Wow….where did March, April, May, and June go!!??

Well I have now learned the hardest part of setting up a website….is going to be posting to it.

The last 4 months have been a whirlwind.  Beekeeping has been great!  The wet Spring has lead to some amazing flowers and what seems to bee gallons of nectar.  My 4 hives are all doing great!  I have a total of eight honey supers on right now!

I caught 2 swarms this spring.  One of them I combined with a weaker colony of mine and the other one I donated to the Idaho Botanical Garden.

I am also managing the 6 Treasure Valley Beekeepers Club hives at the Jim Hall Foothills Learning Center.  As I hopefully get more time I hope to post more about the neat activities we have going on up there.

In the upcoming weeks stay tuned.  It was finally warm enough that I spun out the beautiful amber honey from the Fall and will be ready to start selling it soon!  This is the good stuff if you have Fall allergies! I will also be posting information about wax, dog paw and nose cream, and lip balm prices.

My 2017 honey harvest is going to start the first week of August so expect to see information and pricing!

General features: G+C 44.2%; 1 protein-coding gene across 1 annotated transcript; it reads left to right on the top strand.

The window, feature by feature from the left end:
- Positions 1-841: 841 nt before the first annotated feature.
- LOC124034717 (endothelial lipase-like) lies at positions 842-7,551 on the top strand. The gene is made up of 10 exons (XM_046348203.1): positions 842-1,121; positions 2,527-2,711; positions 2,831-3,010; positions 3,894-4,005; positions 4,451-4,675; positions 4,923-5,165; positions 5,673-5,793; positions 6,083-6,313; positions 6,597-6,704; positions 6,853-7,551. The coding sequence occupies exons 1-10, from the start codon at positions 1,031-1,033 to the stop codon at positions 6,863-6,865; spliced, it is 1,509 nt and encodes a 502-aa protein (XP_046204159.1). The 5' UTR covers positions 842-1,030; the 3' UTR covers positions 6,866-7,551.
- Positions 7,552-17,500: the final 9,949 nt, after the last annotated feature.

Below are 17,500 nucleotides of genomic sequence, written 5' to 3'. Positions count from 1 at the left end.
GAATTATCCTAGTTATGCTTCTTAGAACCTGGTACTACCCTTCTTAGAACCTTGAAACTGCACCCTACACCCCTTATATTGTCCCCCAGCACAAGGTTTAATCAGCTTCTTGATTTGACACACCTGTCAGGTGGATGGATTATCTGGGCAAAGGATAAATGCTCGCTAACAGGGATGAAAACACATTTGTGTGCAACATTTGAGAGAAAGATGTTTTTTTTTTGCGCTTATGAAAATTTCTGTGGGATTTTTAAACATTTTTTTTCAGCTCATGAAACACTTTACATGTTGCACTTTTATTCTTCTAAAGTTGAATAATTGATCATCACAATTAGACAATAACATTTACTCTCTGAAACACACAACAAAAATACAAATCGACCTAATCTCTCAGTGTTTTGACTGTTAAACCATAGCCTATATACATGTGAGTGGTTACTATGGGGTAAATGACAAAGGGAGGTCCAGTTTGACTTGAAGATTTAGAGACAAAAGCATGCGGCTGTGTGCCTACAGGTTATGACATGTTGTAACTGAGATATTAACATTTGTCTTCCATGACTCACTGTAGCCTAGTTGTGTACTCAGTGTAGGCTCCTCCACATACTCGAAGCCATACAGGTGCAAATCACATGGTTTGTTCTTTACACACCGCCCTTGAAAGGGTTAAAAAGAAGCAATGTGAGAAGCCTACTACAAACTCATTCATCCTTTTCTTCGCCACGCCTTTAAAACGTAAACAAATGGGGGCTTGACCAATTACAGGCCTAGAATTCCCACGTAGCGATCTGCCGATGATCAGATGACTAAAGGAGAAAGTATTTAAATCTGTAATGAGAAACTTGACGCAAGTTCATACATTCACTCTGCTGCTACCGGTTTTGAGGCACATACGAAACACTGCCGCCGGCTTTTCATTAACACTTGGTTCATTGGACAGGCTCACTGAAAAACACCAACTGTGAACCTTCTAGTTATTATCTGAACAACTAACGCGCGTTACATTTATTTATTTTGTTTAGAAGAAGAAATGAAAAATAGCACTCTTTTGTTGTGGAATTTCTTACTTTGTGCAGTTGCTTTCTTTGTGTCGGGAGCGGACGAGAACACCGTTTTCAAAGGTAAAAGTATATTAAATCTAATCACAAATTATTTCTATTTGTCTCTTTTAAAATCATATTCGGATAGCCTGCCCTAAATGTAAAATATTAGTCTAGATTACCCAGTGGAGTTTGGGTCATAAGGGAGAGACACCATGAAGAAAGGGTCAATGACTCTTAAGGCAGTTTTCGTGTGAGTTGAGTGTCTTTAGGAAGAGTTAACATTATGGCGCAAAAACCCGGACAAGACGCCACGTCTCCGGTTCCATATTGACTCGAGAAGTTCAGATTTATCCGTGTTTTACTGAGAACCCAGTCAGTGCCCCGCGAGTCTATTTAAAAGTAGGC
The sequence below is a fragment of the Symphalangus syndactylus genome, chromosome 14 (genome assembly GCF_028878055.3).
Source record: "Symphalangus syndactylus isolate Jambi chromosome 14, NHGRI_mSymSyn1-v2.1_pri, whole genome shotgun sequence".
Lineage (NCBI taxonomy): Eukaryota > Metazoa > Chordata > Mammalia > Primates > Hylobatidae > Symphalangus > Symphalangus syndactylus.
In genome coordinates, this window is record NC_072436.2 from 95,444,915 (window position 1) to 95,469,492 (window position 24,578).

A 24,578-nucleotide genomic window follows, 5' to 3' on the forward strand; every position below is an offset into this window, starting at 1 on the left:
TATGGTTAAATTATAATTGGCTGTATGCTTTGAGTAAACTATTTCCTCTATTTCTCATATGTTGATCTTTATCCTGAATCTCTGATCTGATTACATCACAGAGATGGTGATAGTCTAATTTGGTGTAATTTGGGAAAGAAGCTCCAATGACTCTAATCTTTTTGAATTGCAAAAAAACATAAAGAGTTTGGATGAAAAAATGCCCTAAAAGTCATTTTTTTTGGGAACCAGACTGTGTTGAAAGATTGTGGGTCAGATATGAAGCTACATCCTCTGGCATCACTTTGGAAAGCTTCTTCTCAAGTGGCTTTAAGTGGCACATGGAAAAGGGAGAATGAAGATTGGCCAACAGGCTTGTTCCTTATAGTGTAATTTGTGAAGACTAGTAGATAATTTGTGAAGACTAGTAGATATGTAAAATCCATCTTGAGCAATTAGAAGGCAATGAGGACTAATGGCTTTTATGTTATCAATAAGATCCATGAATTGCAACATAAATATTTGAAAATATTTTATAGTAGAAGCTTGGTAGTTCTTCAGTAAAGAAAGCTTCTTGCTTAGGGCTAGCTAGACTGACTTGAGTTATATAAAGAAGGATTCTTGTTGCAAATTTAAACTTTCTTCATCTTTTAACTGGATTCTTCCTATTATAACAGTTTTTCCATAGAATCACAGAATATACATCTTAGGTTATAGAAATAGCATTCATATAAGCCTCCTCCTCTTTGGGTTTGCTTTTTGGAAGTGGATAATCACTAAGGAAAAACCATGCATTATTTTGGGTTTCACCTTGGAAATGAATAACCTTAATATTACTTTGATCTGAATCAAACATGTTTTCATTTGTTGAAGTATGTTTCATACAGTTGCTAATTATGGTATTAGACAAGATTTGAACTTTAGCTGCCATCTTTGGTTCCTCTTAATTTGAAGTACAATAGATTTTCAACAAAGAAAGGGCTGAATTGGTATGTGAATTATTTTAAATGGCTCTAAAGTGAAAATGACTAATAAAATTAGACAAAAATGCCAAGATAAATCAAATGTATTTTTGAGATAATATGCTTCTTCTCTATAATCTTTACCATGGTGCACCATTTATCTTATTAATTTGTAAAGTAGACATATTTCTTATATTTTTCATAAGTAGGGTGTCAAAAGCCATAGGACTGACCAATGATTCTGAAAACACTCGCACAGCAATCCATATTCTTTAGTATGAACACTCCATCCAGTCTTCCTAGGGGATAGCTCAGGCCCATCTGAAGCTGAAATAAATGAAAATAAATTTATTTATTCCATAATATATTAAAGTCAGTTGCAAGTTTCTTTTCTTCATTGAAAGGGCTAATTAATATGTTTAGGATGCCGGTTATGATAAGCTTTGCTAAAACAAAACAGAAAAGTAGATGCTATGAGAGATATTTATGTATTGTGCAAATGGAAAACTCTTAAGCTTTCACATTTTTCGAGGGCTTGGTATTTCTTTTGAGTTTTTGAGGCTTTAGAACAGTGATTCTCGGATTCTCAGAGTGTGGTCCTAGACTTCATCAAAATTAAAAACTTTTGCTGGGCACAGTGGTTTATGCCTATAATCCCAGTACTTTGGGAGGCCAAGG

Most importantly thank you for being patient with the website.  This business thing is all new and still a hobby!  I appreciate everybody support!



A New Opportunity At The Foothills Learning Center!!!!

Starting this beekeeping season I volunteered to be the liaison between the Treasure Valley Beekeeping Club and the Foothills Learning Center here in Boise!  What this entails is managing the three beehives the club currently has located at the FLC along with coordinating several projects like the bi-annual garden cleanup and Foothill Family Day about bees in September.  I am really looking forward to this opportunity!

On Friday I went up there to check the status of the hives and was excited to see bees were flying!  I also had the opportunity to use my new FLIR One thermal imaging camera to check where the cluster is located.  It is useful for a beekeeper to know the location of the cluster since as they eat through their honey they move up in the hive.  By checking the weight and location of the cluster I can determine if a hive is running low on food without having to open the hive and disturb the bees/cause a heat loss.

As you can see in the pictures the bees have moved up to the top box and are off to the sides.  Since the hives all weight approximately the same this tells me I will need to check again in the next 3-4 weeks and possibly have to give them a little snack to get them through the rest of winter.

With temperatures being nearly 50 the last few days and bees flying it is safe to say spring is coming!

FLC Hives in Feburary
Thermal image of right FLC hive on Feb 2, 2017
Thermal image of left FLC hive on Feb 2, 2017
Thermal image of center FLC hive on Feb 2, 2017